Let’s not get DIGI with it!

Stiff competition from other language movies, a lack of infrastructure, dubbing issues, theatre availabilities, piracy problems, star wars and small screens keeping the audience entertained at home on weekends, these are just a few of the never-ending list of challenges faced by the Kannada film industry. However, despite all the hurdles and challenges thrown at it, Sandalwood has survived by carving a niche for itself with the best and landmark contributions to Indian films.

There has never been a dearth of talent but for the ‘alien’ challenges and limited audiences, the industry’s survival has become a focal point. All this in the midst of producing over 100 films a year. Even as fresh challenges arise daily, the most recent is the scuffle with digital providers. As a mark of protest, the industry has backed its south Indian body by not releasing any films on March 9. Bengaluru Chronicle reports.

This issue of digital service producers such as UFO and Qube, which has turned serious and been opposed by the South Indian film industry, including Sandalwood is a cause for grave concern.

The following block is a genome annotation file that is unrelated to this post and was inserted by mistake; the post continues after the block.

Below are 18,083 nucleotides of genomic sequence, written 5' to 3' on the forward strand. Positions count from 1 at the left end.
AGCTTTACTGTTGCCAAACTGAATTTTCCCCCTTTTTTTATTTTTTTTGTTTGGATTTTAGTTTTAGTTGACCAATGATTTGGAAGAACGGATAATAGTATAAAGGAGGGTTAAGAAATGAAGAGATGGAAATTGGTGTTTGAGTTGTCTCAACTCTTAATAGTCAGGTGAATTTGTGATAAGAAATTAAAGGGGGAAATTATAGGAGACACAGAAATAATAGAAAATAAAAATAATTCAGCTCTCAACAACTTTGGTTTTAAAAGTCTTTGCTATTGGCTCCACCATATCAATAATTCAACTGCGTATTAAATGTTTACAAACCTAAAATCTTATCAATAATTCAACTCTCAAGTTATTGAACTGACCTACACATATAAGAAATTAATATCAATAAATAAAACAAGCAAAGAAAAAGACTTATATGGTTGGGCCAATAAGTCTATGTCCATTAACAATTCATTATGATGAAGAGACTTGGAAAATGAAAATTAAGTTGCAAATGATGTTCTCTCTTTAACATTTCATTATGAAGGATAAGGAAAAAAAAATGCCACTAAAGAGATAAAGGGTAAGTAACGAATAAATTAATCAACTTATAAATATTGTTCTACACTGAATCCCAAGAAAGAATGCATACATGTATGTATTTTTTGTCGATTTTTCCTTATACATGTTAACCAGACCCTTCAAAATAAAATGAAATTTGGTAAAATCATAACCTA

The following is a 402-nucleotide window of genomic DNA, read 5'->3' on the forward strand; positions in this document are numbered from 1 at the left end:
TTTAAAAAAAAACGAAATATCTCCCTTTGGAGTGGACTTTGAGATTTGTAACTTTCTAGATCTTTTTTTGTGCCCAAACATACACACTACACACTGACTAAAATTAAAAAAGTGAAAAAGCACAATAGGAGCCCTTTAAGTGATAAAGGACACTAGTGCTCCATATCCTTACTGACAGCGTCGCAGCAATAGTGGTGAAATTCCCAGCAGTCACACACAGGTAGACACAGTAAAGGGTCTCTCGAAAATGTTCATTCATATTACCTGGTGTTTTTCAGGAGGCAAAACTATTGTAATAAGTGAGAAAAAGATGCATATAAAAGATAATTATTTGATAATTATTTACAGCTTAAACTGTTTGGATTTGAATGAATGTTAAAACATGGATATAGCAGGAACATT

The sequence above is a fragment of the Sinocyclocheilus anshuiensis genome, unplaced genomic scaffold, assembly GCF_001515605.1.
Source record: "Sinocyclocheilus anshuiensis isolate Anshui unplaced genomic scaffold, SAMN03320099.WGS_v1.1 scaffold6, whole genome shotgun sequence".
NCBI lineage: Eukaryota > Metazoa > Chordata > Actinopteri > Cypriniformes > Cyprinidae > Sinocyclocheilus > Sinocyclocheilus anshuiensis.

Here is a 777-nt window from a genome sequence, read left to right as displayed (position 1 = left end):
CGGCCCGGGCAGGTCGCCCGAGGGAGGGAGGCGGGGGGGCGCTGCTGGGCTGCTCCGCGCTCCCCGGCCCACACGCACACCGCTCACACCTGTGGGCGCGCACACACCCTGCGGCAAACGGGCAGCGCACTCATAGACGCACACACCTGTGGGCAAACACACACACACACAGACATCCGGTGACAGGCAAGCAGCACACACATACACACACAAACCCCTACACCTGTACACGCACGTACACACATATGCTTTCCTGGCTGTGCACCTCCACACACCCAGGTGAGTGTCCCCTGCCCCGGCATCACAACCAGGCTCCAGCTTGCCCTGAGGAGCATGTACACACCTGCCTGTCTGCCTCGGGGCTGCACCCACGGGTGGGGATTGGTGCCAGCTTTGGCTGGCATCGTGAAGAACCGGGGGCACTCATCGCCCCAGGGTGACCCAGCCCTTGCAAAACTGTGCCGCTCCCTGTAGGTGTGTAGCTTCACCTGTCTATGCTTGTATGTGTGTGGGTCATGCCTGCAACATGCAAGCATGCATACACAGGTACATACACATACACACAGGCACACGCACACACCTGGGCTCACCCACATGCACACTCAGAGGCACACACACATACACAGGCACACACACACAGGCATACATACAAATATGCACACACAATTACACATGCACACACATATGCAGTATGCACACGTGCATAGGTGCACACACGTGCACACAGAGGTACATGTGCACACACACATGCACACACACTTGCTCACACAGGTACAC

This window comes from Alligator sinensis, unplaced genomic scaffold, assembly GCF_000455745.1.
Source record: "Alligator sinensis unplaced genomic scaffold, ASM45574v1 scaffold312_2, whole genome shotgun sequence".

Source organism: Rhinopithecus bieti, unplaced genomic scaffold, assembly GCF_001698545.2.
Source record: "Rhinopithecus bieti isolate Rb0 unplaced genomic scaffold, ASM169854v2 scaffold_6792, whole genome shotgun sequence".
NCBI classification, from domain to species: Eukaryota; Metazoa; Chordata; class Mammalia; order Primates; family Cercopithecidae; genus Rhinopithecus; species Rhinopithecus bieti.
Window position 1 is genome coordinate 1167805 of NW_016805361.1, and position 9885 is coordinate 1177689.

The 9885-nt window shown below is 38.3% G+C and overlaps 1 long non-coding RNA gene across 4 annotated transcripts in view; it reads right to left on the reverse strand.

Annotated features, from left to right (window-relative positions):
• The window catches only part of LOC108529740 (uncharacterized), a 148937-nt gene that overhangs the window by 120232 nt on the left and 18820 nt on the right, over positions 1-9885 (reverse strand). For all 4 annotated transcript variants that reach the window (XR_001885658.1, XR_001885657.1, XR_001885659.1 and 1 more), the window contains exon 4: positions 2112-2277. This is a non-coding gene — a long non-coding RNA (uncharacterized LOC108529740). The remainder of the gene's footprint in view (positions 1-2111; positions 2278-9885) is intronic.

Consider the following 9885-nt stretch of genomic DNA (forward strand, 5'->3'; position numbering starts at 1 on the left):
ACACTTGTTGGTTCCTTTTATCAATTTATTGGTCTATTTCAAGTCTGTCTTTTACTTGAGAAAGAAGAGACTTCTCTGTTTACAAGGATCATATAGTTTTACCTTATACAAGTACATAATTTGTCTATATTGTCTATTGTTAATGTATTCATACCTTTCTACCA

The reason is the excessive price structure by UFO and Qube. The demand by the film industry is that they should reduce their price by 15 percent, adding a fair demand of a share from advertising revenues earned from film screenings.

Though other south Indian film industries have decided not to release new films from March 2, the Kannada film industry had deferred the decision by a week and now there will be no new releases on March 9. If the issue remains unresolved, there may be no new releases unless alternative arrangements are made.

“The KFCC is making alternative arrangements for the screening. However, the projector and huge investment are a worrying aspect while this is not an issue with a multiplex set-up. The monopoly over single screens had led to exorbitant prices which needs to be stopped,” says KFCC head Sa Ra Govindu.

The decision taken to stop new releases in consultation with film producers, also states that in case the problem is resolved, the respective films announced for release shall hit the screens the week after the films are scheduled for release on March 9 which is March 16.

“We are already facing grave issues and surviving after producing a Kannada movie despite giving the best in quality and that is a big challenge. There are no guaranteed returns. Even film with star heroes barely earn profits. It is only a handful that make real profits. It is the producer who suffers the most,” says Srikanth, a film producer.

Film historian Subramanya feels that because of these multiple challenges, most talented filmmakers are inevitably asked to take up remakes rather than attempt original films.


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